A Case of Lisinopril Induced Cholestatic Hepatitis

Vidhya Karivedu, MD*1; Amrita Kaur Bath, MD1; Mubbasher Ameer Syed, MD2; Ashok Runkana, MD3 and Gaurav Kistangari, MD, FACP3, (1)Fairview Hospital,Cleveland Clinic Hospital, Cleveland, OH, (2)Fairview Hospital/Cleveland Clinic Hospital, Cleveland, OH, (3)Cleveland Clinic, Cleveland, OH

Meeting: Hospital Medicine 2016, March 6-9, San Diego, Calif.

Abstract number: 600

Categories: Adult, Clinical Vignettes Abstracts

Case Presentation:

A 69 year old female presented with elevated alkaline phosphatase (1509 U/L), total bilirubin (2.4 mg/dl), alanine transaminase (44 U/L), aspartate transaminase (107 U/L). Her liver function tests had been normal prior to this including alkaline phosphatase which was also in normal range but was progressively increasing in the past 10 years. Her serology over the years was negative and imaging including ultrasound abdomen was normal. Magnetic resonance cholangiopanreatography (MRCP) showed no intrahepatic ductal dilation, normal caliber common bile duct and a distended gallbladder with dependent sludge and small gallstones; diffuse heterogenous enhancement of liver concerning for early cirrhosis, and new volume ascites. Abdominal exam was benign and it was felt that the fluid in the abdomen was related to her congestive heart failure and that some of her fluctuating enzymes might have been related to right-sided failure. Her autoimmune serology including anti-neutrophil antibody and anti-mitochondrial antibody were negative. Her viral markers, metabolic markers, and other autoimmune markers were negative. Transjugular liver biopsy showed findings consistent with chronic cholestatic jaundice with bridging ductular reaction, findings which were worrisome for chronic extrahepatic biliary obstruction, but MRCP was relatively normal. Upward trend in alkaline phosphatase was seen after lisinopril was started. ACE inhibitor may rarely cause cholestatic pattern of liver injury which closely mimics biliary obstruction. Alkaline phosphatase started to trend down when lisinopril was held at 5 months follow up.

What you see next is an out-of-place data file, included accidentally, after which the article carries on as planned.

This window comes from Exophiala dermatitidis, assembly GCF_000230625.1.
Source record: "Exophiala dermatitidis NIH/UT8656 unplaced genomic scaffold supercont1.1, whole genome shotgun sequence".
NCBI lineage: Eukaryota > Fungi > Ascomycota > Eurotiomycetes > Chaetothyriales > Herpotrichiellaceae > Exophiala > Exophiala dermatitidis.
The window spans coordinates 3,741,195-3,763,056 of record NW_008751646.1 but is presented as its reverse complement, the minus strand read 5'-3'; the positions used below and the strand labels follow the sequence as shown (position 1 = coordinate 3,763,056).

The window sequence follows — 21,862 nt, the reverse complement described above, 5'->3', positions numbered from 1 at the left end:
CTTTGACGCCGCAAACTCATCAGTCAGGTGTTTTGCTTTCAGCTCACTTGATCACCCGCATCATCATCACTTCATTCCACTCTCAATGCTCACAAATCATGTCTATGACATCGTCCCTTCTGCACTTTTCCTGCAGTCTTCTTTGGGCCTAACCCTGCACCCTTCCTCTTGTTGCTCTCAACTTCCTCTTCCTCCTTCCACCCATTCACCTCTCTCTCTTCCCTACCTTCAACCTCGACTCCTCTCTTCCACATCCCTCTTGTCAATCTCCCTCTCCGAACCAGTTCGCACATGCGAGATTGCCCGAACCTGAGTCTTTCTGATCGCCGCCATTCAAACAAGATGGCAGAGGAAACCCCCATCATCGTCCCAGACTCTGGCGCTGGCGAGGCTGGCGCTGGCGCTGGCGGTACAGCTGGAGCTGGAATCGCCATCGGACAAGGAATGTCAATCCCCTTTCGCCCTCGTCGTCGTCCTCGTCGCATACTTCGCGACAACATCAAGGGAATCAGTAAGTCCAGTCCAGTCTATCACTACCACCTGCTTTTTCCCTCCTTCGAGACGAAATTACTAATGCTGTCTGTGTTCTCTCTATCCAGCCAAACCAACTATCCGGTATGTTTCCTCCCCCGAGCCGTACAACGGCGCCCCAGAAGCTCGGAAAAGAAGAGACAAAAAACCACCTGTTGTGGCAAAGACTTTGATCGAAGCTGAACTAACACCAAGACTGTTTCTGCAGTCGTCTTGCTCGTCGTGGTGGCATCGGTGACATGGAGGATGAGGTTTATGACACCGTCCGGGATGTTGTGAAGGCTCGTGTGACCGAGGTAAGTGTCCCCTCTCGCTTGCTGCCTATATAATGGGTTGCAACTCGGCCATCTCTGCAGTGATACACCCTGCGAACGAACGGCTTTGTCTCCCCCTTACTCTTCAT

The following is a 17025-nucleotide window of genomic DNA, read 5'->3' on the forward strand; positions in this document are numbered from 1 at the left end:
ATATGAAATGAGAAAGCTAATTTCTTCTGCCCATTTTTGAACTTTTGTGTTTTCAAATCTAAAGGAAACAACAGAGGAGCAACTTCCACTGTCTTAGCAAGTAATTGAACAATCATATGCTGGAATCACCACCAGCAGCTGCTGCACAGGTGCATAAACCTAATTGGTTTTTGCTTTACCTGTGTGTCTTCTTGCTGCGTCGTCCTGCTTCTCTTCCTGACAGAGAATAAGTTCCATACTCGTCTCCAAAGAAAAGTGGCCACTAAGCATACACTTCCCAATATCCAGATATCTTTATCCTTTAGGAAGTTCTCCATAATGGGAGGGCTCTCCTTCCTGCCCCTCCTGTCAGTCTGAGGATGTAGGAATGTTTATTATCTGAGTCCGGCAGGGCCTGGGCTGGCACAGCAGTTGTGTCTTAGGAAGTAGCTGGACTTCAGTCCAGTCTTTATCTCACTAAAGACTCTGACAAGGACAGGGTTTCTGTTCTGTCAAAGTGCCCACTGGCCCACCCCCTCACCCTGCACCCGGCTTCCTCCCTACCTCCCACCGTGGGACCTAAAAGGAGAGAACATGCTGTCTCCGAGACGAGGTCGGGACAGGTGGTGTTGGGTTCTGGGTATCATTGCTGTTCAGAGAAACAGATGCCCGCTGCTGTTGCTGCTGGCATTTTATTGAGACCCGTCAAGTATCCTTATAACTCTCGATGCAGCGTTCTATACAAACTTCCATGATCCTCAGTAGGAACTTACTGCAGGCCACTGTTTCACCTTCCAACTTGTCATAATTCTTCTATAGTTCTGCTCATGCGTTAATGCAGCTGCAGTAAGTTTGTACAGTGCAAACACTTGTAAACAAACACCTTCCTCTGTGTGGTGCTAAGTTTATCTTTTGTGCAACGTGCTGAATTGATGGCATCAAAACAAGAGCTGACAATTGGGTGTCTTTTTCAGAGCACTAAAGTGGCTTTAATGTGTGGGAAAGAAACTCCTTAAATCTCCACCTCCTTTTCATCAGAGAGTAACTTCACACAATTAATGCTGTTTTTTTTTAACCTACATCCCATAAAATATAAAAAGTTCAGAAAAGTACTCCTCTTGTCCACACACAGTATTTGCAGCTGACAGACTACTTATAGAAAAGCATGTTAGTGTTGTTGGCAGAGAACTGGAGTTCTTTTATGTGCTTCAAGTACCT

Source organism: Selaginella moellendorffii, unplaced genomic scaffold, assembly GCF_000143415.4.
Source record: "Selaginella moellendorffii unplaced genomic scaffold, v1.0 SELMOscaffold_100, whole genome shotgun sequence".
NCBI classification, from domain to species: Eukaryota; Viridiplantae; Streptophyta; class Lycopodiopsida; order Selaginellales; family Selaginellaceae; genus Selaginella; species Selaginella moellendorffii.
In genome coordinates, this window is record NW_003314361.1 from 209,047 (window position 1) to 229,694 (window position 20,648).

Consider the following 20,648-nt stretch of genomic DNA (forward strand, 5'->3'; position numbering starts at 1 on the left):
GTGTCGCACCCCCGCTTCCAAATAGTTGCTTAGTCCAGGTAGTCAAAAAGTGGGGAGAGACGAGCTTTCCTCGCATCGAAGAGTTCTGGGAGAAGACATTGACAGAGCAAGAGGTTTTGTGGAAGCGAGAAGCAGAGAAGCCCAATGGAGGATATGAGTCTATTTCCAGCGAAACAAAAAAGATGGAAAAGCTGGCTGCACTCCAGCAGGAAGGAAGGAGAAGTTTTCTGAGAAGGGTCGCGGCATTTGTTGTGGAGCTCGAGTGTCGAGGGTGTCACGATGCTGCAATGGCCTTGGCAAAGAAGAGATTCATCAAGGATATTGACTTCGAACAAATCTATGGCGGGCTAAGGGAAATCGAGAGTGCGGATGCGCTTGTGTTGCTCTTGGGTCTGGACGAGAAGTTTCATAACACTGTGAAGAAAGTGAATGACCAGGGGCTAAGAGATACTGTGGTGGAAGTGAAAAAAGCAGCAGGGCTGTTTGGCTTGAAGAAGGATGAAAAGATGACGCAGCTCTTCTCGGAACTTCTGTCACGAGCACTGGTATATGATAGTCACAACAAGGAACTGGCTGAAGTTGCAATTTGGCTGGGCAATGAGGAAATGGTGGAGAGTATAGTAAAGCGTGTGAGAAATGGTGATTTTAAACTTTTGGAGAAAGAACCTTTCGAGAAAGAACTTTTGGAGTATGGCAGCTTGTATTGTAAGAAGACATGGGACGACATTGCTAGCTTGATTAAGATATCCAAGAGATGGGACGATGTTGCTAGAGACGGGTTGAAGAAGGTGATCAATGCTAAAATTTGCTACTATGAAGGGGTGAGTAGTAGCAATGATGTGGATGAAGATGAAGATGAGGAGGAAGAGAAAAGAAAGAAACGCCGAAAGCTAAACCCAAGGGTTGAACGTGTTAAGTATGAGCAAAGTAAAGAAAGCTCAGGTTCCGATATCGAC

Discussion:

Lisinopril, a FDA approved angiotensin converting enzyme inhibitor (ACEi) is widely prescribed for heart failure, hypertension and microalbuminuria. Dermatological, renal and hematological side effects of ACEi are well recognized. ACEI induced cholestatic hepatotoxicity has been reported as occurring from 2 weeks to 4 years after initiation. Recovery is possible but is usually delayed (as long as 6 months) and is dependent on the etiology. A rare case of fulminant hepatic failure has been reported with lisinopril use. Here, we report a case of lisinopril induced cholestatic hepatitis culminating into sub-acute liver failure. 

Conclusions:

ACE inhibitors are widely used in heart failure and hypertensive patients. Hepatotoxicity with ACEi, usually cholestatic in nature, is reported in this patient. Mechanism of injury includes mainly idiopathic hypersensitivity reaction. Physicians must be aware of this rare side effect of lisinopril. Currently there are no guidelines to monitor liver enzymes following initiation of ACEi, more research is required to delineate guidelines to prevent hepatotoxicity in such patients.

To cite this abstract:

Karivedu V, Bath AK, Syed MA, Runkana A, Kistangari G. A Case of Lisinopril Induced Cholestatic Hepatitis. Abstract published at Hospital Medicine 2016, March 6-9, San Diego, Calif. Abstract 600. Journal of Hospital Medicine. 2016; 11 (suppl 1). https://www.shmabstracts.com/abstract/a-case-of-lisinopril-induced-cholestatic-hepatitis/. Accessed November 17, 2019.

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